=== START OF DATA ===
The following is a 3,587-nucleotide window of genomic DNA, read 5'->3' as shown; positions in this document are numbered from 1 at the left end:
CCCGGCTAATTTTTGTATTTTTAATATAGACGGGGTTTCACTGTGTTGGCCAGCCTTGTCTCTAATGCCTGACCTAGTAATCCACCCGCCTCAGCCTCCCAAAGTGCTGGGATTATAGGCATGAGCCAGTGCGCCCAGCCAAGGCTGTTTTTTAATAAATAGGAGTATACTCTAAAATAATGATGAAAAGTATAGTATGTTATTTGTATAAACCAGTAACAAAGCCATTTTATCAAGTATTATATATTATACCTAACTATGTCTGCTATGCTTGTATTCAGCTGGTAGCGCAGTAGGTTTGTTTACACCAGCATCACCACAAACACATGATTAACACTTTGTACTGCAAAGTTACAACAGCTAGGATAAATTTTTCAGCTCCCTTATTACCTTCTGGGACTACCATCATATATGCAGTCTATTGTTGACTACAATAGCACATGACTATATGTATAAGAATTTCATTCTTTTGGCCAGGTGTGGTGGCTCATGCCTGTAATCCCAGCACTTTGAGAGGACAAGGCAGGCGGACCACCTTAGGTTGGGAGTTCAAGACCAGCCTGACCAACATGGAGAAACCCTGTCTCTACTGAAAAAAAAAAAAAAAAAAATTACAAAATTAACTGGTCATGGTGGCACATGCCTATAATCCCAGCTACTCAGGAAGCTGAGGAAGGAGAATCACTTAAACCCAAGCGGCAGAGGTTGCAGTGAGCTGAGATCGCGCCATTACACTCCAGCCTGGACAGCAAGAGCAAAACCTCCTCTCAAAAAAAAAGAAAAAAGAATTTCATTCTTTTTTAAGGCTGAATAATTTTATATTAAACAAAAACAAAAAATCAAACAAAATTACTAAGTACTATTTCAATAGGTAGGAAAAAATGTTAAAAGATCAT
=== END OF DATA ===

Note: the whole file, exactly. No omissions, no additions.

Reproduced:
The following is a 3,587-nucleotide window of genomic DNA, read 5'->3' as shown; positions in this document are numbered from 1 at the left end:
CCCGGCTAATTTTTGTATTTTTAATATAGACGGGGTTTCACTGTGTTGGCCAGCCTTGTCTCTAATGCCTGACCTAGTAATCCACCCGCCTCAGCCTCCCAAAGTGCTGGGATTATAGGCATGAGCCAGTGCGCCCAGCCAAGGCTGTTTTTTAATAAATAGGAGTATACTCTAAAATAATGATGAAAAGTATAGTATGTTATTTGTATAAACCAGTAACAAAGCCATTTTATCAAGTATTATATATTATACCTAACTATGTCTGCTATGCTTGTATTCAGCTGGTAGCGCAGTAGGTTTGTTTACACCAGCATCACCACAAACACATGATTAACACTTTGTACTGCAAAGTTACAACAGCTAGGATAAATTTTTCAGCTCCCTTATTACCTTCTGGGACTACCATCATATATGCAGTCTATTGTTGACTACAATAGCACATGACTATATGTATAAGAATTTCATTCTTTTGGCCAGGTGTGGTGGCTCATGCCTGTAATCCCAGCACTTTGAGAGGACAAGGCAGGCGGACCACCTTAGGTTGGGAGTTCAAGACCAGCCTGACCAACATGGAGAAACCCTGTCTCTACTGAAAAAAAAAAAAAAAAAAATTACAAAATTAACTGGTCATGGTGGCACATGCCTATAATCCCAGCTACTCAGGAAGCTGAGGAAGGAGAATCACTTAAACCCAAGCGGCAGAGGTTGCAGTGAGCTGAGATCGCGCCATTACACTCCAGCCTGGACAGCAAGAGCAAAACCTCCTCTCAAAAAAAAAGAAAAAAGAATTTCATTCTTTTTTAAGGCTGAATAATTTTATATTAAACAAAAACAAAAAATCAAACAAAATTACTAAGTACTATTTCAATAGGTAGGAAAAAATGTTAAAAGATCAT